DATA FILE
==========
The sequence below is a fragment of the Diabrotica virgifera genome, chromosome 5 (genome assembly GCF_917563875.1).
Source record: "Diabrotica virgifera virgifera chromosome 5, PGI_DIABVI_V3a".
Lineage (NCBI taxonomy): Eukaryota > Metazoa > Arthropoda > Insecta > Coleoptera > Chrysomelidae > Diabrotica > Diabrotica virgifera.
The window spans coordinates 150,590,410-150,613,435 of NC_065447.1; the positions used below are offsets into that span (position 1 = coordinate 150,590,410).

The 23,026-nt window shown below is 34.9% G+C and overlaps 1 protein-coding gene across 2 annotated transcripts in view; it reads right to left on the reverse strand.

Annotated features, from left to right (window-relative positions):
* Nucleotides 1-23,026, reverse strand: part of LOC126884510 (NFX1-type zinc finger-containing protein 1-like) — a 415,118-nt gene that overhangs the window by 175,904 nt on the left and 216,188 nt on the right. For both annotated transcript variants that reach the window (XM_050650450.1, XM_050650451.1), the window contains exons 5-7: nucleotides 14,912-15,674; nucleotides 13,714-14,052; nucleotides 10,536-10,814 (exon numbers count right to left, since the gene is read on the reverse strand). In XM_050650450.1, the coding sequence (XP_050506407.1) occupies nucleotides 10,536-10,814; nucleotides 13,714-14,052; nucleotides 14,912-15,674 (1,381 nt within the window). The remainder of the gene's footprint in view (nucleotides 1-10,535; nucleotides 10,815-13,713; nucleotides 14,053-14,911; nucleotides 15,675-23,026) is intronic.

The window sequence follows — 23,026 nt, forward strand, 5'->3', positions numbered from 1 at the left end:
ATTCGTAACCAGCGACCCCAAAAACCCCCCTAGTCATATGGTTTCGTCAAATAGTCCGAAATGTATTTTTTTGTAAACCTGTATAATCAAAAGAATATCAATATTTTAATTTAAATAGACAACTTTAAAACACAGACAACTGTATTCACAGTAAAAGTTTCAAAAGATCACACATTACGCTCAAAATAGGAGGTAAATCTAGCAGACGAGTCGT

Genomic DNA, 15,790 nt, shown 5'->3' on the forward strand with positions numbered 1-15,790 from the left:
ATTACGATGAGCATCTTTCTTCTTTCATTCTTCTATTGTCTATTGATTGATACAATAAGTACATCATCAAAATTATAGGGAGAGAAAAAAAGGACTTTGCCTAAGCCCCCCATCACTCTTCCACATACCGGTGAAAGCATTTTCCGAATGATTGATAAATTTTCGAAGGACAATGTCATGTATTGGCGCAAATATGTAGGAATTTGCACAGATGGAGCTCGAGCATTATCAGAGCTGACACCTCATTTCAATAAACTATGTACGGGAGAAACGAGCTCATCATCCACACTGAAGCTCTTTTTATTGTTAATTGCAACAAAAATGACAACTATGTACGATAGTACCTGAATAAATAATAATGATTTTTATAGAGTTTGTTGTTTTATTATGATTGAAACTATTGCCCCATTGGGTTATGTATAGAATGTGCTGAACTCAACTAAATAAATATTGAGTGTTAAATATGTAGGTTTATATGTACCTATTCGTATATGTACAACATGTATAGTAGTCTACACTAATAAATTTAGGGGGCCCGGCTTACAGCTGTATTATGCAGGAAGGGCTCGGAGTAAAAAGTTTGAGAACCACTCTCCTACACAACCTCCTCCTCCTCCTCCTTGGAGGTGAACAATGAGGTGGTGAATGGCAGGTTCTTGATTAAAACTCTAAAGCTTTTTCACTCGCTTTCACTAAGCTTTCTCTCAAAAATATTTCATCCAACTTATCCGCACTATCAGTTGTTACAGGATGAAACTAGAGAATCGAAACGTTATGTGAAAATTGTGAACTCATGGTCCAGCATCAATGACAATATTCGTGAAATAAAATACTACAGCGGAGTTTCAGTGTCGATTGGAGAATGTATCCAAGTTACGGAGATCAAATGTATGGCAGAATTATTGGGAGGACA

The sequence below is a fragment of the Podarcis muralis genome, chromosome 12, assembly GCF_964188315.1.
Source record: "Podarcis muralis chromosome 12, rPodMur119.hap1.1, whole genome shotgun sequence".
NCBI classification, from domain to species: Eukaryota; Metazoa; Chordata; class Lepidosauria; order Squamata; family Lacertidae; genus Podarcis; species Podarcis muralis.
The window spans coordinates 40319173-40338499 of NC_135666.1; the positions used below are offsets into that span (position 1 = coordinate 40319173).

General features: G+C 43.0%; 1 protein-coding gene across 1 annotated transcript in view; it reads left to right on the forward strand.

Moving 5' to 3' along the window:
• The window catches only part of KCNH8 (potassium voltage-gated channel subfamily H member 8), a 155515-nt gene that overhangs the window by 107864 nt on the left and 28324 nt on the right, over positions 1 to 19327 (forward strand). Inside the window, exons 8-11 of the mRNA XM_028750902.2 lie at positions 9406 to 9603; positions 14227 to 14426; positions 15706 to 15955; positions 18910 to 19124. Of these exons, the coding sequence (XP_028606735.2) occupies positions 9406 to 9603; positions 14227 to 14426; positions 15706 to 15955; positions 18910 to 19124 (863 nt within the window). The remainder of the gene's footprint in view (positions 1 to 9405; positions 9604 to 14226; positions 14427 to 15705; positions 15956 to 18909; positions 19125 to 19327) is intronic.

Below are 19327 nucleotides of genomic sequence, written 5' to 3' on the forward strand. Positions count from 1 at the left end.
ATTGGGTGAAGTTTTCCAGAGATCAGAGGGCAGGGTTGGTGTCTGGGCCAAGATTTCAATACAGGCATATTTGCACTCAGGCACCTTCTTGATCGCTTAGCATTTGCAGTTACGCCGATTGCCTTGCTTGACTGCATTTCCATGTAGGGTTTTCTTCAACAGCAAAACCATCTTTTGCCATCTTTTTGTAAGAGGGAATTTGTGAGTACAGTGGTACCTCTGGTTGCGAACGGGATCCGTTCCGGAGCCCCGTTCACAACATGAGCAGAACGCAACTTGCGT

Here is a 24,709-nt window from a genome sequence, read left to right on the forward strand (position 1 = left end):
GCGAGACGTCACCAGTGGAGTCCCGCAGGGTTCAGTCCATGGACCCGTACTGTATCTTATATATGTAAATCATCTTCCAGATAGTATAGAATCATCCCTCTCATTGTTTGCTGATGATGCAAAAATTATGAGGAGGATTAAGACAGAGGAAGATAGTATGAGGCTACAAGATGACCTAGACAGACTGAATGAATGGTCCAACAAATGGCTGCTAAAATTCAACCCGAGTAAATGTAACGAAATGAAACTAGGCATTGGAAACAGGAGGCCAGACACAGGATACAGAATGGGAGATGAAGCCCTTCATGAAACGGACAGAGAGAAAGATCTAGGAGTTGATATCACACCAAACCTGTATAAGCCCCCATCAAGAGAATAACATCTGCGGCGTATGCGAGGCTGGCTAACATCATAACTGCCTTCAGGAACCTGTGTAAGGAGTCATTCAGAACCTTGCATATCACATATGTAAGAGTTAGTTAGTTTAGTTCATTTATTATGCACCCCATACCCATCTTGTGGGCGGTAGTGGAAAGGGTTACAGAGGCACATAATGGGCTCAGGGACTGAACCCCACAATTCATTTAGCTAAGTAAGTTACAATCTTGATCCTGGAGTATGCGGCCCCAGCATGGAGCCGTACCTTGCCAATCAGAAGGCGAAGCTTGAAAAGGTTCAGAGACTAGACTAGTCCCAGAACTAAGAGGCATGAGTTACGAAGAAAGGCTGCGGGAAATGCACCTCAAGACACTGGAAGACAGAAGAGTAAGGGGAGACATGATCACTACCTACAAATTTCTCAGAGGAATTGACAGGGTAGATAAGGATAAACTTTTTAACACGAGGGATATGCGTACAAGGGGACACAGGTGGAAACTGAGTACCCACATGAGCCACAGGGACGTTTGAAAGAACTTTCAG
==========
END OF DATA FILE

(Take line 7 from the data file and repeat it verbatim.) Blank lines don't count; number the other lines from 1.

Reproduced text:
* Nucleotides 1-23,026, reverse strand: part of LOC126884510 (NFX1-type zinc finger-containing protein 1-like) — a 415,118-nt gene that overhangs the window by 175,904 nt on the left and 216,188 nt on the right. For both annotated transcript variants that reach the window (XM_050650450.1, XM_050650451.1), the window contains exons 5-7: nucleotides 14,912-15,674; nucleotides 13,714-14,052; nucleotides 10,536-10,814 (exon numbers count right to left, since the gene is read on the reverse strand). In XM_050650450.1, the coding sequence (XP_050506407.1) occupies nucleotides 10,536-10,814; nucleotides 13,714-14,052; nucleotides 14,912-15,674 (1,381 nt within the window). The remainder of the gene's footprint in view (nucleotides 1-10,535; nucleotides 10,815-13,713; nucleotides 14,053-14,911; nucleotides 15,675-23,026) is intronic.